The film begins as a crime drama in the classic Tarantino sense, following two notorious criminal brothers as they take a family hostage en route to Mexico. Once they get where they're going, though, they learn that the bar where they've been asked to meet a contact isn't just some out-of-the-way roadhouse, but a nest of vampires. What follows is a night of pure mayhem that features some of the most creative monster kills you're ever likely to see. Raunchy, wicked, and packed with humor, From Dusk Till Dawn is one of those films that could turn into movie comfort food for you.


Some people like their action movies big, while others prefer a more tightly controlled, intimate environment, where the stakes can perhaps feel a bit more realistic. Hanna, from director Joe Wright, is for the latter crowd, and it delivers the goods in a particularly stylish way.

The film follows the title character (played with vulnerable ferocity by Saoirse Ronan) as she faces off against a shady CIA operative (Cate Blanchett) in a confrontation that will only end when one of them is dead. What starts as a tense little thriller soon explodes into action, as Wright shows Hanna picking apart a government facility with the ease of a seasoned professional. The deeper Hanna gets into the web that holds the secret of her gifts, the tighter and more gripping the the film is. Ronan is absolutely breathtaking in one of her earliest starring roles, Wright directs the hell out of it, and the pounding Chemical Brothers score does the rest.

John Wick: Chapter 3 - Parabellum

The John Wick films are unforgettable action movie spectacles not because of the size of the action, but because of the style of it. What started with the story of a retired assassin trying to take revenge for a dead pet and a stolen car has evolved over the course of three films to cover a complex mythology of criminal organizations, assassins, and the code they all attempt to keep. At their heart, though, the Wick movies still have the same mission: to bring fans precise, high-stakes action as stylishly and cleverly as possible.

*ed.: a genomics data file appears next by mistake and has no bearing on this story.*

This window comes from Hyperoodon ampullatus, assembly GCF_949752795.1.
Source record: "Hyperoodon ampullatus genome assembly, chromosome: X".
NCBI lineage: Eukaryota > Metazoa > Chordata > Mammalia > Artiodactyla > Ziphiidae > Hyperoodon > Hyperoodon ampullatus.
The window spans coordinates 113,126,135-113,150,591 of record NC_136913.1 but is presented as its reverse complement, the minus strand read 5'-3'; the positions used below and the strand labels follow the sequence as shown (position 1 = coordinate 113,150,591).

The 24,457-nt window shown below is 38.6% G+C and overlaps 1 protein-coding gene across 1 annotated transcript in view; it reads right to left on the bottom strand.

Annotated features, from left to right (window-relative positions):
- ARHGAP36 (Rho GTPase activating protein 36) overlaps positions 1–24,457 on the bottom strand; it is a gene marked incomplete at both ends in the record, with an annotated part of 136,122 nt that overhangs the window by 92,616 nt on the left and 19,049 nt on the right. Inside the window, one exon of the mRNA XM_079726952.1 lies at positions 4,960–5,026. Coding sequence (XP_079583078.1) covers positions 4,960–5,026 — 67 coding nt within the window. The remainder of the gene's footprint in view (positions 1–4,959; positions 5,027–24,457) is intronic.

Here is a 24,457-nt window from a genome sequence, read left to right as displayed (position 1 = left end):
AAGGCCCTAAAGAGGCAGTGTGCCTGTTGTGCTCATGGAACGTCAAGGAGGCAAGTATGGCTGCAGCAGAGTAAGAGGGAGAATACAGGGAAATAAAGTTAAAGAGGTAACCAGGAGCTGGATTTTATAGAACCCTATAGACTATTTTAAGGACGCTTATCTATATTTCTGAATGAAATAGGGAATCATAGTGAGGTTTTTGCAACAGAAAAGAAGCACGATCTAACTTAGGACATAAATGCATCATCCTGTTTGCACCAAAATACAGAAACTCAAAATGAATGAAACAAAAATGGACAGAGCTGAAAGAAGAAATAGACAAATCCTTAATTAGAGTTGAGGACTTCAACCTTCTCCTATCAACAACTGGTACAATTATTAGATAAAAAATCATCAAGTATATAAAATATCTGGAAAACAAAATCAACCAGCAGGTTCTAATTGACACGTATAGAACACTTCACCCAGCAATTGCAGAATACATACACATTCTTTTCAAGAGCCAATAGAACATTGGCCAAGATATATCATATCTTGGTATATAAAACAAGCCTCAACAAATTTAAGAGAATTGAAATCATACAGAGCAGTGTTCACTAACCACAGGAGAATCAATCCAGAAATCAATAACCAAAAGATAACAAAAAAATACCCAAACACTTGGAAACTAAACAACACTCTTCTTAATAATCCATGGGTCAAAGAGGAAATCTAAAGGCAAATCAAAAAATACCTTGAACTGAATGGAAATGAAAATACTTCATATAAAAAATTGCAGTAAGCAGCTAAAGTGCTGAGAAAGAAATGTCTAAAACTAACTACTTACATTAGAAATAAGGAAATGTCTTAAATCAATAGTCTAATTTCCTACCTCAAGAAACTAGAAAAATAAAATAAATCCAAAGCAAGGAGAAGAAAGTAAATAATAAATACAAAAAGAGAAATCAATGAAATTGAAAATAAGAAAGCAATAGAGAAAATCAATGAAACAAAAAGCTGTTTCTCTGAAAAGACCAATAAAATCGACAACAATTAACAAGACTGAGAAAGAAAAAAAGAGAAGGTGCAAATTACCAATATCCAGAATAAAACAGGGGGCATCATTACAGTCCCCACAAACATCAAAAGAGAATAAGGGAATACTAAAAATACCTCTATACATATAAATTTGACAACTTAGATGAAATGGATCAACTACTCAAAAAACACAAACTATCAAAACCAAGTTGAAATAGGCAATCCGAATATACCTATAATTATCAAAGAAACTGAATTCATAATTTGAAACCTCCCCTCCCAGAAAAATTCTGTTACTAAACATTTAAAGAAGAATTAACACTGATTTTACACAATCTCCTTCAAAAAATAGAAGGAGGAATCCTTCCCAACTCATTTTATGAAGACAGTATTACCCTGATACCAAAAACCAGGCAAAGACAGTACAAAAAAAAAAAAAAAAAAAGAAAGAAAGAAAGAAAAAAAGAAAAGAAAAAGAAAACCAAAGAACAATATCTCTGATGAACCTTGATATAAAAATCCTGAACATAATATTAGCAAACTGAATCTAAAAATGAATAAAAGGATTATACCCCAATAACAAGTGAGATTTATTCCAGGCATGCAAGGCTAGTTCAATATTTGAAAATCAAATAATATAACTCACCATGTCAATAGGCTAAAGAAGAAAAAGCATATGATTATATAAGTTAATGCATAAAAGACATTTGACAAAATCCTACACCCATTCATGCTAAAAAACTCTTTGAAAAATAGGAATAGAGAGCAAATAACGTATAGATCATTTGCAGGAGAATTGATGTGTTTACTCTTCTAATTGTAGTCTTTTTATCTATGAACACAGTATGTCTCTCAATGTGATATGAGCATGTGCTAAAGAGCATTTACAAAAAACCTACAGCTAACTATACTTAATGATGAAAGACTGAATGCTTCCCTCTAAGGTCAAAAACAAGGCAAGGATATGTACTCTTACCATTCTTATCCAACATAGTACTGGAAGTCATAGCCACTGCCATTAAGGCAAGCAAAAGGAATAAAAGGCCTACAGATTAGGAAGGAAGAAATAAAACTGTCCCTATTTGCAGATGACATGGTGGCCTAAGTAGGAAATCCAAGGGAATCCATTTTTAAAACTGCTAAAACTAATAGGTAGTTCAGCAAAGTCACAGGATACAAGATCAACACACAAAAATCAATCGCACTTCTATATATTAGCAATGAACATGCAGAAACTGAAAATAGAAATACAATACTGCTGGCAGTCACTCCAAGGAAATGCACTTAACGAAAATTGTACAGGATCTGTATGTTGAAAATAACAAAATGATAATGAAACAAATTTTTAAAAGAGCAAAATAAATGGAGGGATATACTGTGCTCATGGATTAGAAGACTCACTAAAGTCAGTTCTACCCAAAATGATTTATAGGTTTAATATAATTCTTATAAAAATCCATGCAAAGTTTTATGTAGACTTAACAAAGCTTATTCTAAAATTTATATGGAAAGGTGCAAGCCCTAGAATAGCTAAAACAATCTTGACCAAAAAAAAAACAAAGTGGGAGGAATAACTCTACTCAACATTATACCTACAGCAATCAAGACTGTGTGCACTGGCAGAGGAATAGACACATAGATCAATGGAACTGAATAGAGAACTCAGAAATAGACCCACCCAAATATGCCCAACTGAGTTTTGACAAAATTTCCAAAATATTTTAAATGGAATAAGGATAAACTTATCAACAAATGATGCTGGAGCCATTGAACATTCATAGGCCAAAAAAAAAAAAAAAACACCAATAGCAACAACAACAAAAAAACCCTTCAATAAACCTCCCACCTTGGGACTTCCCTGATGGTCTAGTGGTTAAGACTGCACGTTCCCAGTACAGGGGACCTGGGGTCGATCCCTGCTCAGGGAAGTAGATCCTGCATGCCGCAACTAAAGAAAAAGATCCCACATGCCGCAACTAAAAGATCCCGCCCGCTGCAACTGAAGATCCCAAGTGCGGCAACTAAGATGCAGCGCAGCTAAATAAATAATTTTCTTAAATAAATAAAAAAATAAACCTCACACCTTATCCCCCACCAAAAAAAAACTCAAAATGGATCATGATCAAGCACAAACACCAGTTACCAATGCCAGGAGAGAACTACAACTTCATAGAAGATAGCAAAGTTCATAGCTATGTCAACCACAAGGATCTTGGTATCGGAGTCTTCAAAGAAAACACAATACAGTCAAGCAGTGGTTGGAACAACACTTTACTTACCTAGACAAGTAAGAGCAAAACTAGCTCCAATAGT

In that regard, Chapter 3 might actually be the most successful of the series so far. As John Wick fights through entire cities of assassins in an effort to save his own life and reputation after being excommunicated, he does everything from killing a guy with a library book to fighting a guy in room full of antique knives to facing off against an army of killers who descend on the Continental hotel. It's an epic, but it never loses its intimate focus.

Police Story

Though casual American viewers might only know him as "that guy who does the crazy stunts" or "that guy who made those movies with Chris Tucker," Jackie Chan is not only a great action movie star. He's also one of the greatest action filmmakers who's ever lived, and he proved it to audiences worldwide in 1985 when he released Police Story.

The film stars Chan as a cop on a mission to take down a crime lord, but the real focus is on the sheer amount of mayhem the film packs into less than two hours. Chan, who also co-wrote and directed, designed the film to be a showcase for his particular brand of fight choreography, action comedy, and pure sense of destructive fan. It paid off. The film remains one of the most influential films in the action movie genre, and among the greatest action movies ever made. What starts with a wild car chase that runs downhill through a shanty town builds to an all-out brawl in a shopping mall that includes one of the wildest Jackie Chan stunts ever performed. It's essential for a lot of reasons, but that's a big one.